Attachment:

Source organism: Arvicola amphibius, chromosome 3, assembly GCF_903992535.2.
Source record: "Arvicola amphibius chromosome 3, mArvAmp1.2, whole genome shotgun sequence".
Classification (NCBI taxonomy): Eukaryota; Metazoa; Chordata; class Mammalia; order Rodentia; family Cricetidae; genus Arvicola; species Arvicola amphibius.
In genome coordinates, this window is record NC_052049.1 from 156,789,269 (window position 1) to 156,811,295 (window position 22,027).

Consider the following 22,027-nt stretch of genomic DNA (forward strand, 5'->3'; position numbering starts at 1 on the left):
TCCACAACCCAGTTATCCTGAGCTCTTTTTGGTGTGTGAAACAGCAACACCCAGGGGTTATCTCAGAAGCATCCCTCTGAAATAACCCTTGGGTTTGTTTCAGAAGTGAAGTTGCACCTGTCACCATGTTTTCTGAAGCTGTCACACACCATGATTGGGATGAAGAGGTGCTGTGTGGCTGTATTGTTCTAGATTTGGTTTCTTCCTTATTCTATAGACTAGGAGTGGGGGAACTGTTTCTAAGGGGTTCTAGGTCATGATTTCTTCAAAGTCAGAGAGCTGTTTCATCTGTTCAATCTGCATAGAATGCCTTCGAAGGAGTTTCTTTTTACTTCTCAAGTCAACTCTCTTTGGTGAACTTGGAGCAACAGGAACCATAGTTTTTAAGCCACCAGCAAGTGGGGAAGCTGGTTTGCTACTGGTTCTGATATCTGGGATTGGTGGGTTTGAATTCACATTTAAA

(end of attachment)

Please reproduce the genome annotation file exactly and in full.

Source organism: Arvicola amphibius, chromosome 3, assembly GCF_903992535.2.
Source record: "Arvicola amphibius chromosome 3, mArvAmp1.2, whole genome shotgun sequence".
Classification (NCBI taxonomy): Eukaryota; Metazoa; Chordata; class Mammalia; order Rodentia; family Cricetidae; genus Arvicola; species Arvicola amphibius.
In genome coordinates, this window is record NC_052049.1 from 156,789,269 (window position 1) to 156,811,295 (window position 22,027).

Consider the following 22,027-nt stretch of genomic DNA (forward strand, 5'->3'; position numbering starts at 1 on the left):
TCCACAACCCAGTTATCCTGAGCTCTTTTTGGTGTGTGAAACAGCAACACCCAGGGGTTATCTCAGAAGCATCCCTCTGAAATAACCCTTGGGTTTGTTTCAGAAGTGAAGTTGCACCTGTCACCATGTTTTCTGAAGCTGTCACACACCATGATTGGGATGAAGAGGTGCTGTGTGGCTGTATTGTTCTAGATTTGGTTTCTTCCTTATTCTATAGACTAGGAGTGGGGGAACTGTTTCTAAGGGGTTCTAGGTCATGATTTCTTCAAAGTCAGAGAGCTGTTTCATCTGTTCAATCTGCATAGAATGCCTTCGAAGGAGTTTCTTTTTACTTCTCAAGTCAACTCTCTTTGGTGAACTTGGAGCAACAGGAACCATAGTTTTTAAGCCACCAGCAAGTGGGGAAGCTGGTTTGCTACTGGTTCTGATATCTGGGATTGGTGGGTTTGAATTCACATTTAAA